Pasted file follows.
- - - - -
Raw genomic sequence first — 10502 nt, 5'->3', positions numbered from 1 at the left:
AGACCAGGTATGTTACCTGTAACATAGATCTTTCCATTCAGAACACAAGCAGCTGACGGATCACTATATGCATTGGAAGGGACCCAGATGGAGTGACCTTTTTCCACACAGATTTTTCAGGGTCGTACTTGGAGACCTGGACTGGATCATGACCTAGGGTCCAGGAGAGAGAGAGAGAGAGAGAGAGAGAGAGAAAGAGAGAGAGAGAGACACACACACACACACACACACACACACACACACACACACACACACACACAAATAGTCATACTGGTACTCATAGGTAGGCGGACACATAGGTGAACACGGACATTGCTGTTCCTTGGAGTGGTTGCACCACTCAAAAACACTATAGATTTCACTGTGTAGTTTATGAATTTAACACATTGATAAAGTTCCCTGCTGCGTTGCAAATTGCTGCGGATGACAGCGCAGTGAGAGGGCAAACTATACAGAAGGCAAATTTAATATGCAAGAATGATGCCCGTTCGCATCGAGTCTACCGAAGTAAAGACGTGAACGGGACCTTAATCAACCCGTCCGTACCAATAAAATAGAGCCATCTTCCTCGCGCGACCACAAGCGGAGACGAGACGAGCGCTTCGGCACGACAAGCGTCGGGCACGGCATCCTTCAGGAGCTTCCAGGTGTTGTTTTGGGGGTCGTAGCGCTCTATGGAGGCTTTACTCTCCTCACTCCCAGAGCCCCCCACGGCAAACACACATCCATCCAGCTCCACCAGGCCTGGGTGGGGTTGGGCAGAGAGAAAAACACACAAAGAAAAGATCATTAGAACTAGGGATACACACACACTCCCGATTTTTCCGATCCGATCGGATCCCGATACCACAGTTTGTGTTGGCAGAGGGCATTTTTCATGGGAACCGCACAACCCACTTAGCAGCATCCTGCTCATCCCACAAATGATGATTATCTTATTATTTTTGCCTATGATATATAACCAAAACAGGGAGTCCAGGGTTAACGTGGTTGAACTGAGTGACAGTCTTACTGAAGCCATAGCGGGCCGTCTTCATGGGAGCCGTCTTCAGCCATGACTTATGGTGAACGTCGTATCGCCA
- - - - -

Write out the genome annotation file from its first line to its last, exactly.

Raw genomic sequence first — 10502 nt, 5'->3', positions numbered from 1 at the left:
AGACCAGGTATGTTACCTGTAACATAGATCTTTCCATTCAGAACACAAGCAGCTGACGGATCACTATATGCATTGGAAGGGACCCAGATGGAGTGACCTTTTTCCACACAGATTTTTCAGGGTCGTACTTGGAGACCTGGACTGGATCATGACCTAGGGTCCAGGAGAGAGAGAGAGAGAGAGAGAGAGAGAGAAAGAGAGAGAGAGAGACACACACACACACACACACACACACACACACACACACACACACACACACAAATAGTCATACTGGTACTCATAGGTAGGCGGACACATAGGTGAACACGGACATTGCTGTTCCTTGGAGTGGTTGCACCACTCAAAAACACTATAGATTTCACTGTGTAGTTTATGAATTTAACACATTGATAAAGTTCCCTGCTGCGTTGCAAATTGCTGCGGATGACAGCGCAGTGAGAGGGCAAACTATACAGAAGGCAAATTTAATATGCAAGAATGATGCCCGTTCGCATCGAGTCTACCGAAGTAAAGACGTGAACGGGACCTTAATCAACCCGTCCGTACCAATAAAATAGAGCCATCTTCCTCGCGCGACCACAAGCGGAGACGAGACGAGCGCTTCGGCACGACAAGCGTCGGGCACGGCATCCTTCAGGAGCTTCCAGGTGTTGTTTTGGGGGTCGTAGCGCTCTATGGAGGCTTTACTCTCCTCACTCCCAGAGCCCCCCACGGCAAACACACATCCATCCAGCTCCACCAGGCCTGGGTGGGGTTGGGCAGAGAGAAAAACACACAAAGAAAAGATCATTAGAACTAGGGATACACACACACTCCCGATTTTTCCGATCCGATCGGATCCCGATACCACAGTTTGTGTTGGCAGAGGGCATTTTTCATGGGAACCGCACAACCCACTTAGCAGCATCCTGCTCATCCCACAAATGATGATTATCTTATTATTTTTGCCTATGATATATAACCAAAACAGGGAGTCCAGGGTTAACGTGGTTGAACTGAGTGACAGTCTTACTGAAGCCATAGCGGGCCGTCTTCATGGGAGCCGTCTTCAGCCATGACTTATGGTGAACGTCGTATCGCCA